Jeremy Daily has seen a lot of smashed vehicles over the years.
“Crash reconstruction is just part of the family business,” he said. “My dad was a sheriff’s deputy in Wyoming when I was growing up.
“I couldn’t do exactly the same thing he did, so I carved out my own niche.”
A mechanical engineering associate professor at the University of Tulsa (TU) by day, Daily launched Synercon Technologies in 2013. The startup offers adaptors, sensors and software that can be used to record and extract crash data from large commercial vehicles, such as dump trucks, tractor trailers and school buses, similar to black boxes in manned aircraft.
Although the capability has been around for almost two decades in some vehicles, the captured information is not necessarily usable without an assist.
“They’ve had the ability to record operational data for a while – back to ‘98 in some models — but that feature was not robust from a forensics standpoint,” Daily said.
Synercon Technology’s signature offerings stem from a research agreement. Daily and a team of students and faculty from TU’s mechanical engineering, computer science and electrical engineering departments developed the technology as part of a three-year cooperative agreement with the National Institute of Justice.
Among the results of that grant was Synercon’s Forensic Link Adapter, a self-contained computer that works with multiple engine types and downloads forensic data in a secure, encrypted format. However, getting that research out into the public required going outside of academia and licensing the technology from TU.
“The only way for the general public or law enforcement to get their hands on our device that we came up with was to commercialize it, which is why we came up with the start-up to get the product into the field,” Daily said.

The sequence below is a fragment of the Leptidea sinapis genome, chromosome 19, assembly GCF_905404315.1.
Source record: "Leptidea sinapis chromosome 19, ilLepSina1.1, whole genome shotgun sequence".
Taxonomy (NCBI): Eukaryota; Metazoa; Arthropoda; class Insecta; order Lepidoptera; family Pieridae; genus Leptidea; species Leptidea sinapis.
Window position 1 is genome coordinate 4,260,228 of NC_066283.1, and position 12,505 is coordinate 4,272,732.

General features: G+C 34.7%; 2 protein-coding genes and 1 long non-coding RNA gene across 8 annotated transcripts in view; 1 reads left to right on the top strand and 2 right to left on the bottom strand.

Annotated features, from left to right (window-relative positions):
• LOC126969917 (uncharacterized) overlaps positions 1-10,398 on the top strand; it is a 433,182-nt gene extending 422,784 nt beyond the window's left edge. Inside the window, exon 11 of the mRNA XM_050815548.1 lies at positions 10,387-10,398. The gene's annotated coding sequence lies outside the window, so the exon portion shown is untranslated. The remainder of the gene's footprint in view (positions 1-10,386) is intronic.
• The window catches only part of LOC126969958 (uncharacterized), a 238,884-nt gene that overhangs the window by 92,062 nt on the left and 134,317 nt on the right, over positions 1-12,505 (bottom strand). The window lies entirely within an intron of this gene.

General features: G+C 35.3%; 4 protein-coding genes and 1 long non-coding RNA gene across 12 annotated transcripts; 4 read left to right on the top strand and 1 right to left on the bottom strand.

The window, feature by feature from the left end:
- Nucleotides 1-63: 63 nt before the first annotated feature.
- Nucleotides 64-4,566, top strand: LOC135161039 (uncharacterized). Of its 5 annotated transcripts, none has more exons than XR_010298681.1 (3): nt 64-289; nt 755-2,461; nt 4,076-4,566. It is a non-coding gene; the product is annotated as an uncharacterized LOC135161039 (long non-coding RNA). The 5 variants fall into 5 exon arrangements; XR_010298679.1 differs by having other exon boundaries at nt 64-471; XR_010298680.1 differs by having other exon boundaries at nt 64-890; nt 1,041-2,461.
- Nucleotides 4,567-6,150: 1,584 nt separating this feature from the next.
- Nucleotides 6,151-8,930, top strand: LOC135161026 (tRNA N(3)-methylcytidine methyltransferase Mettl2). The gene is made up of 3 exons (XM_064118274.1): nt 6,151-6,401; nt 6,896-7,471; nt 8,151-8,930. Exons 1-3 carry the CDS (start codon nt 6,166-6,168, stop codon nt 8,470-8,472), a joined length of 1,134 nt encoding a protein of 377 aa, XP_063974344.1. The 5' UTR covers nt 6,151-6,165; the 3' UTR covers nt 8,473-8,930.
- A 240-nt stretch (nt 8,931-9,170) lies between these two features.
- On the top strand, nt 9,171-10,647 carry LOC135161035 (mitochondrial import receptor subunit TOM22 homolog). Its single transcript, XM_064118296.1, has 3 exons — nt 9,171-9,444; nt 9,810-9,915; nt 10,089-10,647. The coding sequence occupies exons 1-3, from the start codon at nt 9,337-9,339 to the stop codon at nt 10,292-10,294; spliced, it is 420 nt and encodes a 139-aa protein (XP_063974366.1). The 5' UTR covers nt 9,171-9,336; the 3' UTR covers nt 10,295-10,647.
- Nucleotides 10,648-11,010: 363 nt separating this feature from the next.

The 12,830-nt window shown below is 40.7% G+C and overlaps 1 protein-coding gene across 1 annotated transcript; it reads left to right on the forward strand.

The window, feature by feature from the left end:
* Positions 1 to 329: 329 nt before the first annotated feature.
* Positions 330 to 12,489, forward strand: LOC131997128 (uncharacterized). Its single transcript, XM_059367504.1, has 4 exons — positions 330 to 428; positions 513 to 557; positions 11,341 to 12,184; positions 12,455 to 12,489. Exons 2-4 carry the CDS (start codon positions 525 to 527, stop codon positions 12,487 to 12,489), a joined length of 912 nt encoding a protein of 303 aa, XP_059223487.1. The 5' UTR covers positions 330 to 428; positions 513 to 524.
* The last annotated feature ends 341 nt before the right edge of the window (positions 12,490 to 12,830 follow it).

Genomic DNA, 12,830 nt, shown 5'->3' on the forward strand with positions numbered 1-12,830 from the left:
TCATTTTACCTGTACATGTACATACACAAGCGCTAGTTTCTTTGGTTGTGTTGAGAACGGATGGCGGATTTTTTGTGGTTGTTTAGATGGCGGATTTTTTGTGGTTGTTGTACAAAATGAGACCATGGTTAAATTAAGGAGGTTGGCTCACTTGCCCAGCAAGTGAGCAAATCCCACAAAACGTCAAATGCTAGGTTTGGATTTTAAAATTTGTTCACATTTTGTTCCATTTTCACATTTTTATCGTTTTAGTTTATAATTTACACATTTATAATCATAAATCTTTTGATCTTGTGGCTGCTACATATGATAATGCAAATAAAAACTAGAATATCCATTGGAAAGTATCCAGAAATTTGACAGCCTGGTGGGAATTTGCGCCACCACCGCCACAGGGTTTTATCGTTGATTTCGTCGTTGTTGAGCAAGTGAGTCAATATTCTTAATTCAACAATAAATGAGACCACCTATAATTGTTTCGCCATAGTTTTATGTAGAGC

Since spinning off from TU with institution’s blessing, Synercon Technologies has set up shop in The Forge, a Tulsa small business incubator. Daily and his team have had to adjust to the challenges of finding and maintaining supply side vendors that can accommodate the start-up’s need for specialized cable systems.
For example, when a vendor did not come through with enough hand built cables for the start-up’s first commercial order, the team wound up throwing an extended weaving party, pulling in anyone and everyone they could in order to meet their deadline.
“We took over the Forge for four straight days,” Daily said with a laugh. “We had every desk, chair occupied with someone crimping wires, stuffing wires or cleaning up pizza boxes.”
Despite his passion for the science behind the start-up’s product line, Daily still gets occasional reality checks that the Forensic Link Adapter is fulfilling a grim need.
“It’s very sobering when we hear one of our devices are being used in a high profile case, especially when it’s a fatality that involves kids,” Daily said. “School buses are an example of a commercial vehicle that can use our device. Crash testing for science is fun, but the sobering reality is that when something does happen like this for real, there are a lot of people who want to know what that vehicle is doing at the time.
“Our motto is to get to the truth behind heavy vehicle crashes. It’s easy to forget that sometimes when you’re immersed in the website development, supply chain management, code writing or sales.”